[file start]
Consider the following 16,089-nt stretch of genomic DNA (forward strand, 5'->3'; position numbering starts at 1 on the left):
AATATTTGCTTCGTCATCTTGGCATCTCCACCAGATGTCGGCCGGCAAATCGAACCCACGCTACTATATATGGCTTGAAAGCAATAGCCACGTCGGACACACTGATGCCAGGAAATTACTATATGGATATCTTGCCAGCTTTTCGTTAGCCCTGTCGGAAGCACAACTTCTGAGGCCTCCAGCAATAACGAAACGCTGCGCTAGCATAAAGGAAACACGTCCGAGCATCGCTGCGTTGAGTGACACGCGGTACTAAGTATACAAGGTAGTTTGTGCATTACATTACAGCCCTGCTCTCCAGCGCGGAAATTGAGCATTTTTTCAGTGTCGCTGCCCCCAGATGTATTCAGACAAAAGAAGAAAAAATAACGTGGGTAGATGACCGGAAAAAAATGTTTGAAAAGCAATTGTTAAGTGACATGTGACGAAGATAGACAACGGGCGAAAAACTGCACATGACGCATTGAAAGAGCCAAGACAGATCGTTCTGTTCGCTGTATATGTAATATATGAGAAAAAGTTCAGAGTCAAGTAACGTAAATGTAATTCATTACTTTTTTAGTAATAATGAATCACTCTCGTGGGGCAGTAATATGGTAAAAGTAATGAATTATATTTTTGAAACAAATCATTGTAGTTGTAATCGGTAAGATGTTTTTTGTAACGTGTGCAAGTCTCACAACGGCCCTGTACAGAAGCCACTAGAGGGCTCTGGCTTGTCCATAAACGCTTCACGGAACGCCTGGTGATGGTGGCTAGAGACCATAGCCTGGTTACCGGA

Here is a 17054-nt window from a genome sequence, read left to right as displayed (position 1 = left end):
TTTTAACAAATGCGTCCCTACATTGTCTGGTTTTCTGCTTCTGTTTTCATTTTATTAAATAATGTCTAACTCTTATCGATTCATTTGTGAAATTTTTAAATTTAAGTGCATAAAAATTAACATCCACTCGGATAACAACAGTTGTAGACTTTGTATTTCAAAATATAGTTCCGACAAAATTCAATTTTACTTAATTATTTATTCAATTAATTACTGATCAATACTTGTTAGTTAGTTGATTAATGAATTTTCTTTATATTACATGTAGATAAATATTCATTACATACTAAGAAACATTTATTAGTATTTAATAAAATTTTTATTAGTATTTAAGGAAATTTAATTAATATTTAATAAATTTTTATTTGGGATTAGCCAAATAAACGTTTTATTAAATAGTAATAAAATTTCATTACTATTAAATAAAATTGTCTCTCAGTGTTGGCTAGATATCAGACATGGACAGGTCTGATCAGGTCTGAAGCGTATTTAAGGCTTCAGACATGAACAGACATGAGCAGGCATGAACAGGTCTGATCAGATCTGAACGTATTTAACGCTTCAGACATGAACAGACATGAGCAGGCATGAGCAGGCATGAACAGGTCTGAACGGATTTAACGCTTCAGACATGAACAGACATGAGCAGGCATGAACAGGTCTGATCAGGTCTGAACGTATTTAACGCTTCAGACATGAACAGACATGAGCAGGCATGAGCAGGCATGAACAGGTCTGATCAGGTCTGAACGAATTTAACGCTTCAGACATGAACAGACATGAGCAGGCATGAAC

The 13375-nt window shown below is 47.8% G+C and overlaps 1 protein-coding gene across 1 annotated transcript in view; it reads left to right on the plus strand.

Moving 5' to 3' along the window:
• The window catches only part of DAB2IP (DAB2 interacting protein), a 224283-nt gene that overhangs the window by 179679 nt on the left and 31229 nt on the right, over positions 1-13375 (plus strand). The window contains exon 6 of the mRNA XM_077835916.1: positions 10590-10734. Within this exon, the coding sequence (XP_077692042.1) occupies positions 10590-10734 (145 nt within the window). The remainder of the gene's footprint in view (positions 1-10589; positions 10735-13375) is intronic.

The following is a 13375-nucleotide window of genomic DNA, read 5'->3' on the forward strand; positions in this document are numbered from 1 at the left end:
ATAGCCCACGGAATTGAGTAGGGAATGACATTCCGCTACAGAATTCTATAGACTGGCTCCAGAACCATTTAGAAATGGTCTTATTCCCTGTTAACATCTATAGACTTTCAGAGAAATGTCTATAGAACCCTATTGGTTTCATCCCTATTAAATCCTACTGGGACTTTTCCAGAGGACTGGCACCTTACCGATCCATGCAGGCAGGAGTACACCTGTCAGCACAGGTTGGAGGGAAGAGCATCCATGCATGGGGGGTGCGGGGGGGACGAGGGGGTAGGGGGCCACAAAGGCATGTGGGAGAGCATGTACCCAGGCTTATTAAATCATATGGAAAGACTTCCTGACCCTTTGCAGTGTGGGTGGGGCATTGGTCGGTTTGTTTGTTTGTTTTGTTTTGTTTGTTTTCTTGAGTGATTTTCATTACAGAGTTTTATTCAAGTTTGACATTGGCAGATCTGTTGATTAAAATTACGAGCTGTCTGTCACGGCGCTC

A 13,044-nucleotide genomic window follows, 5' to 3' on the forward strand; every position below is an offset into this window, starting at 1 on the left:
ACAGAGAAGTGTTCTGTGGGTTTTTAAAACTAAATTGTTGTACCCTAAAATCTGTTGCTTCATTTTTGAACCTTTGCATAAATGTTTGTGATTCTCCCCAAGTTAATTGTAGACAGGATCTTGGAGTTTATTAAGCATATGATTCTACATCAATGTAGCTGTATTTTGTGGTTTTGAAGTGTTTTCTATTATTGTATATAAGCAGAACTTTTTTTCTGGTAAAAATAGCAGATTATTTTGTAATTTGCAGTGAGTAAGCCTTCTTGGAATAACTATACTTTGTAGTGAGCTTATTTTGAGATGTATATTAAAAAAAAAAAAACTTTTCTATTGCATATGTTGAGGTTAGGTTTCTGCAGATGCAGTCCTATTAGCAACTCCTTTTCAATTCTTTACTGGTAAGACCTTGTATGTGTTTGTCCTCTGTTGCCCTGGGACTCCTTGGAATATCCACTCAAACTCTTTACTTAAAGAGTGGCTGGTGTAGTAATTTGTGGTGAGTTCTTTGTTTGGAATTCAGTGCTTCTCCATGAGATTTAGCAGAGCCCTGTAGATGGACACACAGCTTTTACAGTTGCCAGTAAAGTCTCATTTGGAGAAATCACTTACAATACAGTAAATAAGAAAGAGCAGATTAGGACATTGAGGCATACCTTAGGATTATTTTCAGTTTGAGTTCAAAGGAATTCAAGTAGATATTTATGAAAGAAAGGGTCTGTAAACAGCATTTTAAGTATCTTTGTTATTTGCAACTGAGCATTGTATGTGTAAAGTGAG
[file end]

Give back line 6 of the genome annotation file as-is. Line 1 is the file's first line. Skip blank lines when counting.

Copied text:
Moving 5' to 3' along the window: